Dr T. R. Coe Department of Anaesthesia, Queen Elizabeth Hospital, Egdbaston, Birmingham B15 2TH, UK
Four observers estimated the weight and height of 38 patients who were lying covered on operating theatre trolleys. Regression analysis of the results was performed for each observer. The results showed marked variation in ability to assess these characteristics accurately.
It is important for an anaesthetist to know a patient's weight in order to give an accurate drug dosage. This is particularly important in a sick patient, when the administration of an excessive dose of induction agent might be unsafe or potentially life threatening. Similarly, an inconveniently long neuromuscular block may result if a patient is given a dose of neuromuscular blocker that is too large. Height measurement is required less frequently but will be needed for calculations involving body surface area, e.g. cardiac index and body mass index determination.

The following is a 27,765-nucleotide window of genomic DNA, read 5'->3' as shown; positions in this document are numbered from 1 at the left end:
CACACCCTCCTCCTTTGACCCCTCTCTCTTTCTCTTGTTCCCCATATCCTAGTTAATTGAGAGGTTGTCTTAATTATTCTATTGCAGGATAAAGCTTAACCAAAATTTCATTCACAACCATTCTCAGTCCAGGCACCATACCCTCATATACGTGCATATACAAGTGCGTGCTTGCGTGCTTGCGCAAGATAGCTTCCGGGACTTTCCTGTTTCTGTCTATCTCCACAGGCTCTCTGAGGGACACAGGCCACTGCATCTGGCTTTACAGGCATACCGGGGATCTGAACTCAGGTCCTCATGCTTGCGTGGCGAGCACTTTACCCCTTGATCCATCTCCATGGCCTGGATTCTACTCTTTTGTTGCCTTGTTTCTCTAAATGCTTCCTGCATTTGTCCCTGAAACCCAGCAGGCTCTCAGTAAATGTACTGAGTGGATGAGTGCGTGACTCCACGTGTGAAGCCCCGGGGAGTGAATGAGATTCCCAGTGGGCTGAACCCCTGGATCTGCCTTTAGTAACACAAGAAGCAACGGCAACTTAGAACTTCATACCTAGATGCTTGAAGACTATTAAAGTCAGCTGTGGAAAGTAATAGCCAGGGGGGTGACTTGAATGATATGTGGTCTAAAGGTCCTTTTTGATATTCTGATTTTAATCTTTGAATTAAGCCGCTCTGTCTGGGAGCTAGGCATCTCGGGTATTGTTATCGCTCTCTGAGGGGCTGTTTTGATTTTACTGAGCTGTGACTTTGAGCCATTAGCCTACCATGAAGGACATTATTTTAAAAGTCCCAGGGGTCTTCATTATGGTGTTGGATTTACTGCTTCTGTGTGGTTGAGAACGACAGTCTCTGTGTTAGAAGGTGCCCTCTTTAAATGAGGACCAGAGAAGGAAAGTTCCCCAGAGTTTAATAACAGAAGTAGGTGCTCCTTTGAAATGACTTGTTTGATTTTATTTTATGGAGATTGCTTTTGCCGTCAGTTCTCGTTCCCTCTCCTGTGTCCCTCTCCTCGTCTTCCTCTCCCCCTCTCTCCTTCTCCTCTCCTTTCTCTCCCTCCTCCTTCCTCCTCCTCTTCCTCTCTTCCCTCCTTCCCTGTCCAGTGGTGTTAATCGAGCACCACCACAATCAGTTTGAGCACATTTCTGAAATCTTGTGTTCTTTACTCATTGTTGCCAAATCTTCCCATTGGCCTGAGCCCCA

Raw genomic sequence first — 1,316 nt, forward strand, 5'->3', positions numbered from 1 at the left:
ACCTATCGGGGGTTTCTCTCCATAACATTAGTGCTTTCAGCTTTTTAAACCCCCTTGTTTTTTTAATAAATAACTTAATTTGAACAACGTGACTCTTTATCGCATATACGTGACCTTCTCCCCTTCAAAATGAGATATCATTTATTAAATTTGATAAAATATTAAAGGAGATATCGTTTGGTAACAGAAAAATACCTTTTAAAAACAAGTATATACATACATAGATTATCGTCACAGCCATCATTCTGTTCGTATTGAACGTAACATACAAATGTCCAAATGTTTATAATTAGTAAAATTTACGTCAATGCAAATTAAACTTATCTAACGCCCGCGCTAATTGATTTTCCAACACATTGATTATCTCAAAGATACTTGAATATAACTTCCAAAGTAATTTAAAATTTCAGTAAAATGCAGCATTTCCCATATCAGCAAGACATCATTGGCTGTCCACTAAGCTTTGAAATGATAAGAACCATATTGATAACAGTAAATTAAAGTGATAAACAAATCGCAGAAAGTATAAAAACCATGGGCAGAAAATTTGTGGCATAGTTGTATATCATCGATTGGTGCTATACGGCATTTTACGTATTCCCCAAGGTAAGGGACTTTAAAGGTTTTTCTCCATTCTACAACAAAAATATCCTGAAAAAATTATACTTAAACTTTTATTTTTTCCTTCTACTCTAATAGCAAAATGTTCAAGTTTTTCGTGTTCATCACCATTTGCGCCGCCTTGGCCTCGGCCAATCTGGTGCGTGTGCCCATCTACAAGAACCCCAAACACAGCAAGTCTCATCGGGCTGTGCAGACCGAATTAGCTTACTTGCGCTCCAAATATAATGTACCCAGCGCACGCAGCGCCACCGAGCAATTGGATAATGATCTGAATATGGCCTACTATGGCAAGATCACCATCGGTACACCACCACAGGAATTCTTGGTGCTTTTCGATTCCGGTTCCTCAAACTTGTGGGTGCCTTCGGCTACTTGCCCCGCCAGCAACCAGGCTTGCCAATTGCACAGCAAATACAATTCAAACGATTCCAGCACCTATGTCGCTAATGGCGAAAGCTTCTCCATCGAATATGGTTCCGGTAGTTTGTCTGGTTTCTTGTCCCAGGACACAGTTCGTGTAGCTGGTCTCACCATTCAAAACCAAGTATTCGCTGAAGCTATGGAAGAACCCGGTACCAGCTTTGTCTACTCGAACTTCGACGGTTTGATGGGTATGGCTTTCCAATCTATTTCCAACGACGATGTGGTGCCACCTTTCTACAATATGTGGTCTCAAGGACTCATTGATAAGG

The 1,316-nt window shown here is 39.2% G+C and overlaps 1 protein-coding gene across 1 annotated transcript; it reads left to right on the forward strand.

The majority of patients can be weighed and measured before anaesthesia. Alternatively, patients can be questioned, in which circumstances they tend to give reasonably accurate estimates of their own height and weight . However, some patients, such as elderly trauma patients or intensive care patients, are often unable to be measured or to give estimates because of decreasing mental faculty, immobility or unconsciousness. The failure to obtain and record weight and height has been highlighted in the National Confidential Enquiry into Peri-operative Deaths (NCEPOD) reports. One report concluded that this might reflect poor quality of care . It goes on to suggest that the anaesthetist's assessment of weight is reasonable. This assumption has not been questioned or quantified. This study aimed to evaluate the ability of anaesthetic staff to assess patients' weight and height.